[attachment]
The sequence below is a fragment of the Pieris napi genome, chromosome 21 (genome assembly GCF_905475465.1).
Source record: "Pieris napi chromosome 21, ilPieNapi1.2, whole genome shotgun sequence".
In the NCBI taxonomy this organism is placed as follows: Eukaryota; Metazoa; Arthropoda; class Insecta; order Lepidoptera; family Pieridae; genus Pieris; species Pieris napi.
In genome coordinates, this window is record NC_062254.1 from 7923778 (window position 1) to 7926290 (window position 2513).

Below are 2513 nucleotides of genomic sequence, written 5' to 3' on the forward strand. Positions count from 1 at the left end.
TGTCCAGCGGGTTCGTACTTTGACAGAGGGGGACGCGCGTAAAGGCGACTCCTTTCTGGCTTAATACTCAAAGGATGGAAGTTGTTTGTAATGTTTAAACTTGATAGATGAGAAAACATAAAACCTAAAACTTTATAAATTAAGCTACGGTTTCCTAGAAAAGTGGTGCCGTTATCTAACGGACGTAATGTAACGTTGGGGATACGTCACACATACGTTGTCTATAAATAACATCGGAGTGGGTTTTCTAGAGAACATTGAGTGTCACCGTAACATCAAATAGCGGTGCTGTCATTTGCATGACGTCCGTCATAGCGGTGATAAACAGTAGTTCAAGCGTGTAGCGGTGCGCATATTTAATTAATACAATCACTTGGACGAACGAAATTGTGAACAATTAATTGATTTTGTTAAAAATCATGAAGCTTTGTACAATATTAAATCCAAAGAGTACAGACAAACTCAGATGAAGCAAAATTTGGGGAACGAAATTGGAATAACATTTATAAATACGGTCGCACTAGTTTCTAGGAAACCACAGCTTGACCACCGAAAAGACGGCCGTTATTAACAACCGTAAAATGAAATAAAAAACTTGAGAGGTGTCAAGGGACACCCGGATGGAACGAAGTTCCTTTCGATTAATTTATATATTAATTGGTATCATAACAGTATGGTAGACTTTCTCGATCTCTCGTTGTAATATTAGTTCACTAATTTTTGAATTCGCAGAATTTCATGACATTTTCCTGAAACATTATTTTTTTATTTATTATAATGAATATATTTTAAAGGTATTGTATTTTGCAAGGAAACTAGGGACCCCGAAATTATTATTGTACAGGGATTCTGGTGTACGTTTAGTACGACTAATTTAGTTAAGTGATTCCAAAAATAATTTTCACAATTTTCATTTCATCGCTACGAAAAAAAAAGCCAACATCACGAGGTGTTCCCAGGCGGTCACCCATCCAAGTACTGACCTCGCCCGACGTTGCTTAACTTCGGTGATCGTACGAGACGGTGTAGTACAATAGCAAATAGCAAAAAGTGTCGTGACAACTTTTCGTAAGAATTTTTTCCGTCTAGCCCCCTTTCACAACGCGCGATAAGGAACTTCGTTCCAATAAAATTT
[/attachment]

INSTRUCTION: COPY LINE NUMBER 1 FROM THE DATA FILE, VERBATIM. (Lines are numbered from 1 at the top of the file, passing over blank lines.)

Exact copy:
The sequence below is a fragment of the Pieris napi genome, chromosome 21 (genome assembly GCF_905475465.1).